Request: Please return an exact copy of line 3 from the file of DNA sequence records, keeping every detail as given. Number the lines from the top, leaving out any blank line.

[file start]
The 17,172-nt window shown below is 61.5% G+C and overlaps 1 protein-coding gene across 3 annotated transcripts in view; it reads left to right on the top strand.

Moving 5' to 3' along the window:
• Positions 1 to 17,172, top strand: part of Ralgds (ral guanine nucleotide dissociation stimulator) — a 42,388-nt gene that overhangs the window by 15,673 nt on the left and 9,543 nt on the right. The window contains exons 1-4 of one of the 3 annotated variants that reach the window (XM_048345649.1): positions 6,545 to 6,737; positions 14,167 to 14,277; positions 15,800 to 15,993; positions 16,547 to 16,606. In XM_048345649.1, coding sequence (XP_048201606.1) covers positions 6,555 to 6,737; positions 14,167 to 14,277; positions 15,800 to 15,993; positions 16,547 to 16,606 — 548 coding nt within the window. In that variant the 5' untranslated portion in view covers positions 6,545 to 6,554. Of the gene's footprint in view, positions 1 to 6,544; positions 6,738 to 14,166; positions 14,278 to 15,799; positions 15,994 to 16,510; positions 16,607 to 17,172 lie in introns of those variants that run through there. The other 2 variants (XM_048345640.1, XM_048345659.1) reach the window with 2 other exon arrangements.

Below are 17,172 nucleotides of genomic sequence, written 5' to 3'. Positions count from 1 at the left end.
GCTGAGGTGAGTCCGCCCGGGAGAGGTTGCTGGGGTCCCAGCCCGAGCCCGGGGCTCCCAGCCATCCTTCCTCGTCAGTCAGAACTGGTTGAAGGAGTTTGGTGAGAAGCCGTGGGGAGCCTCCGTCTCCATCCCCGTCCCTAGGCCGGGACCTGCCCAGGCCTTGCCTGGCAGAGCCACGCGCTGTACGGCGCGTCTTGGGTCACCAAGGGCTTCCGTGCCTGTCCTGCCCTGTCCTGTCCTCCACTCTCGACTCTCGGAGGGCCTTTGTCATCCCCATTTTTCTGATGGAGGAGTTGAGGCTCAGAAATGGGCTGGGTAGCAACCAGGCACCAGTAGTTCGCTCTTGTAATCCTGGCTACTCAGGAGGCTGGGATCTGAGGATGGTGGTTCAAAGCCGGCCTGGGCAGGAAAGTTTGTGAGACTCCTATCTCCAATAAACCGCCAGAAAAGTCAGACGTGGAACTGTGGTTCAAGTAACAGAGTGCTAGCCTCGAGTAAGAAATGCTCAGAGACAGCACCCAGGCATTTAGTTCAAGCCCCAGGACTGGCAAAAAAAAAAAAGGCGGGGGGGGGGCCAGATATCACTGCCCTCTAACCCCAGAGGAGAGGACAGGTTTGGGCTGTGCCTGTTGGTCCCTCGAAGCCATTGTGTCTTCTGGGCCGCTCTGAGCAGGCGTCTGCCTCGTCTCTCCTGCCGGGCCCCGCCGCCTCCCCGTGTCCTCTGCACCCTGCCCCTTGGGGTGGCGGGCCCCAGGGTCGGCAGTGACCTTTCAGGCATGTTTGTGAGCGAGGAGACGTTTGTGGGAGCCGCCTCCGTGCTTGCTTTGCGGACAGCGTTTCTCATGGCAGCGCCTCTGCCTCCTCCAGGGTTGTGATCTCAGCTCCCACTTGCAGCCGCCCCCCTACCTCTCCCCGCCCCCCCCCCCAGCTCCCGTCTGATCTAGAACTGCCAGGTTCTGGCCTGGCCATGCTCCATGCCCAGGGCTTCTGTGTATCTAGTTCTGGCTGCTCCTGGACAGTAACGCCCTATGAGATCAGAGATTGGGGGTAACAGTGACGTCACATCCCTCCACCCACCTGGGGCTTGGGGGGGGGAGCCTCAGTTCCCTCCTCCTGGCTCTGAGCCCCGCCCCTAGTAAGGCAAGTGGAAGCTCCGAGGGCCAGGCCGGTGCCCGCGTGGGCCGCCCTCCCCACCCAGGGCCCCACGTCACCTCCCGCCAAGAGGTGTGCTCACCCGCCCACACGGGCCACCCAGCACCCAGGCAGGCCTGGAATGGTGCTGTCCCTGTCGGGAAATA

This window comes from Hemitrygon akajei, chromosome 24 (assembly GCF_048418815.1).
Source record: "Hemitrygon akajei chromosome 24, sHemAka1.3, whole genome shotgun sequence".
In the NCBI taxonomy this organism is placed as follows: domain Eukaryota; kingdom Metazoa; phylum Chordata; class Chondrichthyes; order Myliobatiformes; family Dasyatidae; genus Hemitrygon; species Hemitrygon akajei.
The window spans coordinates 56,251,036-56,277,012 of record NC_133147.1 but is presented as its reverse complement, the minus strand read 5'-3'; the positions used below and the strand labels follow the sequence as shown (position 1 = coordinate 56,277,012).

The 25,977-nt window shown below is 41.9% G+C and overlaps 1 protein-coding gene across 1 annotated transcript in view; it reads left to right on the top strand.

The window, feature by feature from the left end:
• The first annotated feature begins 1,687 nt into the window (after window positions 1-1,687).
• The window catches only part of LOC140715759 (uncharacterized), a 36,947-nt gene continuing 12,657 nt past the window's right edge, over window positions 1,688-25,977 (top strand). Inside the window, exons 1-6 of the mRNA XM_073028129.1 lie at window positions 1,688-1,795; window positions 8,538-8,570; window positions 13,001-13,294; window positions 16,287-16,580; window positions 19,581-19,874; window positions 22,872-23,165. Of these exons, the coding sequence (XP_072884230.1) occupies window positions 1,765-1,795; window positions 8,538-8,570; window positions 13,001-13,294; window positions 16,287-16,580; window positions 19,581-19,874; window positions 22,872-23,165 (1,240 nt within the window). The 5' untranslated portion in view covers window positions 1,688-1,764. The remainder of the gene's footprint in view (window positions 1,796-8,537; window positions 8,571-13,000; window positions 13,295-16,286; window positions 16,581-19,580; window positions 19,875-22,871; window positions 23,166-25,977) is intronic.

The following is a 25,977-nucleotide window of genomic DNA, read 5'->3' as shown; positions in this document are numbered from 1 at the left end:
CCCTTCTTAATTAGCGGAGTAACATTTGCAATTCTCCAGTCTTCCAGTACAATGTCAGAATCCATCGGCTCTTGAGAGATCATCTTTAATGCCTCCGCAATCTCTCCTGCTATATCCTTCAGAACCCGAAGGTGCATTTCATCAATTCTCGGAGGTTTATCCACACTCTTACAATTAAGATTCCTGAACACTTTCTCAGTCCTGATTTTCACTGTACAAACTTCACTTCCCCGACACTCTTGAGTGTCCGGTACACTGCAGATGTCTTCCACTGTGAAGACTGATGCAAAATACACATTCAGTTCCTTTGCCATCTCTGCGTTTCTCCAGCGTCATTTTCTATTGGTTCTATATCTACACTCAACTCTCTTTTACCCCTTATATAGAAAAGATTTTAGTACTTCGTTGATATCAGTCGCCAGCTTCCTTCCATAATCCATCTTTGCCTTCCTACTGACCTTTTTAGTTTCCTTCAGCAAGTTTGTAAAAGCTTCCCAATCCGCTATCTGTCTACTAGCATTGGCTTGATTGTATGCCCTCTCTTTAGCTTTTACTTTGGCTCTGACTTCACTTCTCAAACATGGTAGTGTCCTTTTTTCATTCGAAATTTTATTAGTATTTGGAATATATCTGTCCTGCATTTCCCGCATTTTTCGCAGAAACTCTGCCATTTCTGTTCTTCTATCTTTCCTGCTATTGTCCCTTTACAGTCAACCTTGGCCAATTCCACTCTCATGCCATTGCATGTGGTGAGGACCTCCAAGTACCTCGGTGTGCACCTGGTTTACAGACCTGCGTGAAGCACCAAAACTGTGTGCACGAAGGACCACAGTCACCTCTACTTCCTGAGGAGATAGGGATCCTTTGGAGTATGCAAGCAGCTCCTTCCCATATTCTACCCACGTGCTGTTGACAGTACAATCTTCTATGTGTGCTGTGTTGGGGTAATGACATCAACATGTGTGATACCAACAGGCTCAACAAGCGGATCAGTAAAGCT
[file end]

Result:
• Positions 1 to 17,172, top strand: part of Ralgds (ral guanine nucleotide dissociation stimulator) — a 42,388-nt gene that overhangs the window by 15,673 nt on the left and 9,543 nt on the right. The window contains exons 1-4 of one of the 3 annotated variants that reach the window (XM_048345649.1): positions 6,545 to 6,737; positions 14,167 to 14,277; positions 15,800 to 15,993; positions 16,547 to 16,606. In XM_048345649.1, coding sequence (XP_048201606.1) covers positions 6,555 to 6,737; positions 14,167 to 14,277; positions 15,800 to 15,993; positions 16,547 to 16,606 — 548 coding nt within the window. In that variant the 5' untranslated portion in view covers positions 6,545 to 6,554. Of the gene's footprint in view, positions 1 to 6,544; positions 6,738 to 14,166; positions 14,278 to 15,799; positions 15,994 to 16,510; positions 16,607 to 17,172 lie in introns of those variants that run through there. The other 2 variants (XM_048345640.1, XM_048345659.1) reach the window with 2 other exon arrangements.